Home Books Buy Appearances Op-eds Reviews & Interviews Bio Contact
$64 tomato

Reviews and Blurbs
The New York Times Style Magazine

The Louisville Courier-Journal

The Washington Post

New York Times Sunday Book Review

Entertainment Weekly

New York Times Home section

New York Observer

Charlotte Observer

The State (South Carolina)

Newsday (Long Island)

Life Magazine

Publishers Weekly

San Francisco Chronicle

St. Petersburg Times

Richmond Times-Dispatch

Richard Goodman, author of French Dirt


Library Journal

Katherine Whiteside, author of Classic Bulbs

National Garden


Kirkus Reviews

Hudson Valley Magazine

The Rockland Review

The Rutland (Vt.) Herald

And more...

The Washington Post
If the idea of a memoir by someone "who nearly lost his sanity" over a garden freezes the blood, as it did mine, then be prepared to have your preconceptions squashed by this disarmingly witty take on horticulture among the energetic middle-aged.

Written by a curmudgeonly amateur who endearingly aspires to gentleman-farmer status, "The $64 Tomato" is a domestic picaresque, with the author undertaking the emotional and physical journey of a lifetime that somehow never extends beyond the electric fence of his back garden in the Hudson Valley. As he attempts to carve out a 2,000-square-foot vegetable garden from a sloping field that is frozen solid in winter and unbearably hot in summer, plagued by all manner of bugs and critters, and tended by a string of eccentric and incompetent employees, William Alexander rapidly realizes that it is a battlefield out there in which only the fittest survive -- and that includes the owner-gardener....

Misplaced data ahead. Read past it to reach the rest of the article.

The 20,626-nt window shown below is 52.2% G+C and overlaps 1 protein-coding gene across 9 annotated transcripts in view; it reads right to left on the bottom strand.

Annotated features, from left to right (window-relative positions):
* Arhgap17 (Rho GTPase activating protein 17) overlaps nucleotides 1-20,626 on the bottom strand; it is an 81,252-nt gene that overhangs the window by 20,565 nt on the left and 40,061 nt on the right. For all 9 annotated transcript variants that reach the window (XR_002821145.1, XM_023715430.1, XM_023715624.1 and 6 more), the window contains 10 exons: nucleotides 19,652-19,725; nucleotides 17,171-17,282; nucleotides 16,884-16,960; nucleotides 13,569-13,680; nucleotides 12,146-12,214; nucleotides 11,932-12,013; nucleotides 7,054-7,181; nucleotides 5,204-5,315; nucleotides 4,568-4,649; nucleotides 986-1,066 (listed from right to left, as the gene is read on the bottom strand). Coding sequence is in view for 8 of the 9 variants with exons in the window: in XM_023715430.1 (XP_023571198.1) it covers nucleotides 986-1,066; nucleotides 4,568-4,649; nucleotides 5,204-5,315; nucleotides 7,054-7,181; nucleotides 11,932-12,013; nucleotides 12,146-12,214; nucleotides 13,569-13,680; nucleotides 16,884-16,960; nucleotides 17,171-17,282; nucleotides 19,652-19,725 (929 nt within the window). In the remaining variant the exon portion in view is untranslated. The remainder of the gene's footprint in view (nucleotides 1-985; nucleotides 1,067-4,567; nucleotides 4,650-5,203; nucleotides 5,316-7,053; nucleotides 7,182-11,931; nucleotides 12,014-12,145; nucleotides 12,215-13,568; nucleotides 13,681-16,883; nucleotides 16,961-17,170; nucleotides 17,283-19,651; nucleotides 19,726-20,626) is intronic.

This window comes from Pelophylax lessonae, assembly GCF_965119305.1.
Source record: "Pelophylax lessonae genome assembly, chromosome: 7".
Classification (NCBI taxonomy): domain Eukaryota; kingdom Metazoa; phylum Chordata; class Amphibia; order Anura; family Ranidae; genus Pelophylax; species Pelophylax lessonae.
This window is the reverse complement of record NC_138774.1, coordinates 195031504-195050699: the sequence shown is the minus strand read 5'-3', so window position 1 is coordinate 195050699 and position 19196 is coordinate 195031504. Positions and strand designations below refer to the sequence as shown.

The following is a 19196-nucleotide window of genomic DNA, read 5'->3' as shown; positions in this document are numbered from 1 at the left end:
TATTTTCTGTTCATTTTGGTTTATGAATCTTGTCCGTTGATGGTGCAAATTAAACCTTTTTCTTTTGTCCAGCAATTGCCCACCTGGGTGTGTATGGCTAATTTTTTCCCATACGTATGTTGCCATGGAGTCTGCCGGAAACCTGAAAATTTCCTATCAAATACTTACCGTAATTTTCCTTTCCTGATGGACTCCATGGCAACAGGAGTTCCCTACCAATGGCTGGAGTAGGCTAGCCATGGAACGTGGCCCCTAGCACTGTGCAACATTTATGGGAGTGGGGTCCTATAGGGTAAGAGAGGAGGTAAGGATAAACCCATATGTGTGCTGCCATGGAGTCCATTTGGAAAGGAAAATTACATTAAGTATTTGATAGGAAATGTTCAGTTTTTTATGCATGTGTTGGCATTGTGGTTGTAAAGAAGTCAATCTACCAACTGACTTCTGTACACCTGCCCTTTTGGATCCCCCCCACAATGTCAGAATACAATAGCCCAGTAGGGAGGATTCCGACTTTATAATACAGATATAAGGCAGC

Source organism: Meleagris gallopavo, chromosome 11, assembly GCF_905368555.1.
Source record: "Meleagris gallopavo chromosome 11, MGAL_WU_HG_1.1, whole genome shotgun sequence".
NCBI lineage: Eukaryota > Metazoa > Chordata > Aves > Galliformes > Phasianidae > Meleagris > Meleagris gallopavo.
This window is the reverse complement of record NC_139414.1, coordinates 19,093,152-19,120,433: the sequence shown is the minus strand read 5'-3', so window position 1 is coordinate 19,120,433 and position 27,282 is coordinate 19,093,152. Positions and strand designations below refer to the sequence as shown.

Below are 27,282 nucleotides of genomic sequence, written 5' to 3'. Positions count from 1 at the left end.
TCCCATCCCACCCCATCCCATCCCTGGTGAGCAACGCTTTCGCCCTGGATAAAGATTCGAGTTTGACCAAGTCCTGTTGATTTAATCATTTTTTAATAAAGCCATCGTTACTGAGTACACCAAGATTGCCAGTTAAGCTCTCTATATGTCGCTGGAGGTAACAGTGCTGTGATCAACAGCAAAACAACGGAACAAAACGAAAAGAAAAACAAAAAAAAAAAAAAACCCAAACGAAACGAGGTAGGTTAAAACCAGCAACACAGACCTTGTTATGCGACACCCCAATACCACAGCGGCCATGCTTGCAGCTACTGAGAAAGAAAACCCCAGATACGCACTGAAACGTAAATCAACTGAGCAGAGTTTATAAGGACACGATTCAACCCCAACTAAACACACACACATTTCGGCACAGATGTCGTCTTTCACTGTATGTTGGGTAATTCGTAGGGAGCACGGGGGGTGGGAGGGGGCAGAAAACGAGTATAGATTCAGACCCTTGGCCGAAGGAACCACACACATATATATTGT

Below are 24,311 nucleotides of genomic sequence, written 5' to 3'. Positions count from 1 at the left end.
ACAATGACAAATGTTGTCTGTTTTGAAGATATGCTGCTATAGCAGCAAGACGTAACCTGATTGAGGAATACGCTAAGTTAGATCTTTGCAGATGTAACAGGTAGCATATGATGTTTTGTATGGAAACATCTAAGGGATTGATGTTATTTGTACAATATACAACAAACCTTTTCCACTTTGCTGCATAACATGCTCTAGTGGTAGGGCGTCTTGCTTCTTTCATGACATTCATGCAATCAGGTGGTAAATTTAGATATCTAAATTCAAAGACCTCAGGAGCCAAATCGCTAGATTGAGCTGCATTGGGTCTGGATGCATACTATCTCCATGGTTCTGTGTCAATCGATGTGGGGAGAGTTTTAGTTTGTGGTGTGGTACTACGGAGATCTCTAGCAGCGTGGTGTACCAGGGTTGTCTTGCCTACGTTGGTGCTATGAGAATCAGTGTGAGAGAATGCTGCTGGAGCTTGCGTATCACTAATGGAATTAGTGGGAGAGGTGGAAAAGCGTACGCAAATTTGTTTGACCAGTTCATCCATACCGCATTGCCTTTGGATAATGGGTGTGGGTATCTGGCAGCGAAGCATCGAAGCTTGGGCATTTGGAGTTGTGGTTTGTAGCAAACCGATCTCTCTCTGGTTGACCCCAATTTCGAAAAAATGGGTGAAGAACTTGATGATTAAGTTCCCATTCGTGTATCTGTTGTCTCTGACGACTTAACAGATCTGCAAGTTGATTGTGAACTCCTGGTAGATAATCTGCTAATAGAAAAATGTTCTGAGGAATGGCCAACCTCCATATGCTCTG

This a consistently funny book.... I laughed out loud twice in the first couple of pages at the portrayal of Bridget the Scandinavian garden designer, "late, breathless, and blonde" and immaculate in every way except for her filthy fingernails, which an unabashedly lustful Alexander finds overpoweringly sexy. His wife, in the meantime, is equally mesmerized by Bridget's starry white teeth...

There is a piquancy to Alexander's social observations that is reminiscent of a good sitcom. When a friend and his wife bicker about which of their homegrown and date-stamped cucumbers to present to him, they inadvertently reveal that over the years they have consistently given him the oldest cucumber, never the freshest. Alexander's self-righteous reaction could be a scene right out of "Seinfeld" or the Larry David's show....

This is a genuinely humorous book that debunks the American dream not in the familiar economic sense but in its rural incarnation. It is a paean to the homesteader who never gets written about, the pioneer whom all of us could have been in another life, the incompetent one.

[Read the full review]